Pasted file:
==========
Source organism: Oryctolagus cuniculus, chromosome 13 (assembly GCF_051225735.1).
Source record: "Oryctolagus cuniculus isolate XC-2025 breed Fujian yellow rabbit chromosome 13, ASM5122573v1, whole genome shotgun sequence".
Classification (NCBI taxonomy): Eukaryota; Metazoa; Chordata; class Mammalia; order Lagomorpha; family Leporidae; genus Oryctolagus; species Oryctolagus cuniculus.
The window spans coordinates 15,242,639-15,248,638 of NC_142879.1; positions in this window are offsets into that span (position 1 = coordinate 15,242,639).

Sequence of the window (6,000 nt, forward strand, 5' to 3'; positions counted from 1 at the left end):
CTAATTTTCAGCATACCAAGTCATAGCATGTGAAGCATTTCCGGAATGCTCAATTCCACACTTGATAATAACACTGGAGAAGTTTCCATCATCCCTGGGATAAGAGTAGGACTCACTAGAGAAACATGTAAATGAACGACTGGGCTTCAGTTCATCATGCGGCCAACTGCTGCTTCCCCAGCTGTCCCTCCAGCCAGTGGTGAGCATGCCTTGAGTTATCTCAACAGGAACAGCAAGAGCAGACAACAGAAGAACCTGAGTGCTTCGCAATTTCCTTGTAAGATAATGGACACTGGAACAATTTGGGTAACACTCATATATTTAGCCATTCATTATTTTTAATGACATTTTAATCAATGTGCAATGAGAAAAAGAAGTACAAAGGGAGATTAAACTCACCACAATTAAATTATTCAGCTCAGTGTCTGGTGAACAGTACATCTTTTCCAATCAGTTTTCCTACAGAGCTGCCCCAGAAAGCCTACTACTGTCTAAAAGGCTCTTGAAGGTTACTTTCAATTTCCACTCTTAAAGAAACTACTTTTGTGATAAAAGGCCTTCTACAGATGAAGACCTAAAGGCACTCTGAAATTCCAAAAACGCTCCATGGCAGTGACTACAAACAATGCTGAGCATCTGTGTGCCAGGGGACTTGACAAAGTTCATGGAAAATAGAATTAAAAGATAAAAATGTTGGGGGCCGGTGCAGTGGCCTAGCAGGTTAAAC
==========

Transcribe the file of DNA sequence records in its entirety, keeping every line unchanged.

Source organism: Oryctolagus cuniculus, chromosome 13 (assembly GCF_051225735.1).
Source record: "Oryctolagus cuniculus isolate XC-2025 breed Fujian yellow rabbit chromosome 13, ASM5122573v1, whole genome shotgun sequence".
Classification (NCBI taxonomy): Eukaryota; Metazoa; Chordata; class Mammalia; order Lagomorpha; family Leporidae; genus Oryctolagus; species Oryctolagus cuniculus.
The window spans coordinates 15,242,639-15,248,638 of NC_142879.1; positions in this window are offsets into that span (position 1 = coordinate 15,242,639).

Sequence of the window (6,000 nt, forward strand, 5' to 3'; positions counted from 1 at the left end):
CTAATTTTCAGCATACCAAGTCATAGCATGTGAAGCATTTCCGGAATGCTCAATTCCACACTTGATAATAACACTGGAGAAGTTTCCATCATCCCTGGGATAAGAGTAGGACTCACTAGAGAAACATGTAAATGAACGACTGGGCTTCAGTTCATCATGCGGCCAACTGCTGCTTCCCCAGCTGTCCCTCCAGCCAGTGGTGAGCATGCCTTGAGTTATCTCAACAGGAACAGCAAGAGCAGACAACAGAAGAACCTGAGTGCTTCGCAATTTCCTTGTAAGATAATGGACACTGGAACAATTTGGGTAACACTCATATATTTAGCCATTCATTATTTTTAATGACATTTTAATCAATGTGCAATGAGAAAAAGAAGTACAAAGGGAGATTAAACTCACCACAATTAAATTATTCAGCTCAGTGTCTGGTGAACAGTACATCTTTTCCAATCAGTTTTCCTACAGAGCTGCCCCAGAAAGCCTACTACTGTCTAAAAGGCTCTTGAAGGTTACTTTCAATTTCCACTCTTAAAGAAACTACTTTTGTGATAAAAGGCCTTCTACAGATGAAGACCTAAAGGCACTCTGAAATTCCAAAAACGCTCCATGGCAGTGACTACAAACAATGCTGAGCATCTGTGTGCCAGGGGACTTGACAAAGTTCATGGAAAATAGAATTAAAAGATAAAAATGTTGGGGGCCGGTGCAGTGGCCTAGCAGGTTAAAC